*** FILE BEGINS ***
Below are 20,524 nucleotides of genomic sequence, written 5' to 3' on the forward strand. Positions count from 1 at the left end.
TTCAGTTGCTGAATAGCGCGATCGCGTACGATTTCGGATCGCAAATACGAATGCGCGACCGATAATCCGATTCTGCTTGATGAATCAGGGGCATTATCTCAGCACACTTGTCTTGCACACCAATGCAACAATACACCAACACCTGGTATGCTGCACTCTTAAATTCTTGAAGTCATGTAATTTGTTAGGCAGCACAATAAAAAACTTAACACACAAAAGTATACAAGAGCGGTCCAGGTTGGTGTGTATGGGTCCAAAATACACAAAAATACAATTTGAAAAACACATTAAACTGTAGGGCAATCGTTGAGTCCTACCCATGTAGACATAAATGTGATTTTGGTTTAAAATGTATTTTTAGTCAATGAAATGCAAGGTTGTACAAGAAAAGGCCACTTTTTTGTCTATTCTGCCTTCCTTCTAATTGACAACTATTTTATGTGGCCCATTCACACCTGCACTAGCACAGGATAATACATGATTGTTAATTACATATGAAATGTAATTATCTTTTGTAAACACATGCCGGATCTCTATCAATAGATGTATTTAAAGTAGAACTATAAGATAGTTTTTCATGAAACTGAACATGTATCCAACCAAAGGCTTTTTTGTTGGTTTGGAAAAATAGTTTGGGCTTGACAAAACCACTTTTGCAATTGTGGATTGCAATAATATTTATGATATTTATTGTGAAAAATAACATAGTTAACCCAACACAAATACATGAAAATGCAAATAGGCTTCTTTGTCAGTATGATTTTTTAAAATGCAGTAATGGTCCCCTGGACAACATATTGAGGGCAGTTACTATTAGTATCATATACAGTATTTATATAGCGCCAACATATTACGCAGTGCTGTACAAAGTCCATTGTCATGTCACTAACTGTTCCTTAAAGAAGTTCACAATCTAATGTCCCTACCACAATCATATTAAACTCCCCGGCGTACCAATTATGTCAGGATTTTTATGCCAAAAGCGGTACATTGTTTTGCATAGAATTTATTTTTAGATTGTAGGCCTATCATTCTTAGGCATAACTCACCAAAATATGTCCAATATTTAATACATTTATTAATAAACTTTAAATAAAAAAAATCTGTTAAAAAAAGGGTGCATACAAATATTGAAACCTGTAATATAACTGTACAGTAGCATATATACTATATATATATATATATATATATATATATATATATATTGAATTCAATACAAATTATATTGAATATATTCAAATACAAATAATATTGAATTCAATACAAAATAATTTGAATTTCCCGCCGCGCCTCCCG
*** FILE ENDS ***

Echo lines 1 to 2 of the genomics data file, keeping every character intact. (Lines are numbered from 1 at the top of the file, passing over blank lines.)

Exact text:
Below are 20,524 nucleotides of genomic sequence, written 5' to 3' on the forward strand. Positions count from 1 at the left end.
TTCAGTTGCTGAATAGCGCGATCGCGTACGATTTCGGATCGCAAATACGAATGCGCGACCGATAATCCGATTCTGCTTGATGAATCAGGGGCATTATCTCAGCACACTTGTCTTGCACACCAATGCAACAATACACCAACACCTGGTATGCTGCACTCTTAAATTCTTGAAGTCATGTAATTTGTTAGGCAGCACAATAAAAAACTTAACACACAAAAGTATACAAGAGCGGTCCAGGTTGGTGTGTATGGGTCCAAAATACACAAAAATACAATTTGAAAAACACATTAAACTGTAGGGCAATCGTTGAGTCCTACCCATGTAGACATAAATGTGATTTTGGTTTAAAATGTATTTTTAGTCAATGAAATGCAAGGTTGTACAAGAAAAGGCCACTTTTTTGTCTATTCTGCCTTCCTTCTAATTGACAACTATTTTATGTGGCCCATTCACACCTGCACTAGCACAGGATAATACATGATTGTTAATTACATATGAAATGTAATTATCTTTTGTAAACACATGCCGGATCTCTATCAATAGATGTATTTAAAGTAGAACTATAAGATAGTTTTTCATGAAACTGAACATGTATCCAACCAAAGGCTTTTTTGTTGGTTTGGAAAAATAGTTTGGGCTTGACAAAACCACTTTTGCAATTGTGGATTGCAATAATATTTATGATATTTATTGTGAAAAATAACATAGTTAACCCAACACAAATACATGAAAATGCAAATAGGCTTCTTTGTCAGTATGATTTTTTAAAATGCAGTAATGGTCCCCTGGACAACATATTGAGGGCAGTTACTATTAGTATCATATACAGTATTTATATAGCGCCAACATATTACGCAGTGCTGTACAAAGTCCATTGTCATGTCACTAACTGTTCCTTAAAGAAGTTCACAATCTAATGTCCCTACCACAATCATATTAAACTCCCCGGCGTACCAATTATGTCAGGATTTTTATGCCAAAAGCGGTACATTGTTTTGCATAGAATTTATTTTTAGATTGTAGGCCTATCATTCTTAGGCATAACTCACCAAAATATGTCCAATATTTAATACATTTATTAATAAACTTTAAATAAAAAAAATCTGTTAAAAAAAGGGTGCATACAAATATTGAAACCTGTAATATAACTGTACAGTAGCATATATACTATATATATATATATATATATATATATATATATATATTGAATTCAATACAAATTATATTGAATATATTCAAATACAAATAATATTGAATTCAATACAAAATAATTTGAATTTCCCGCCGCGCCTCCCG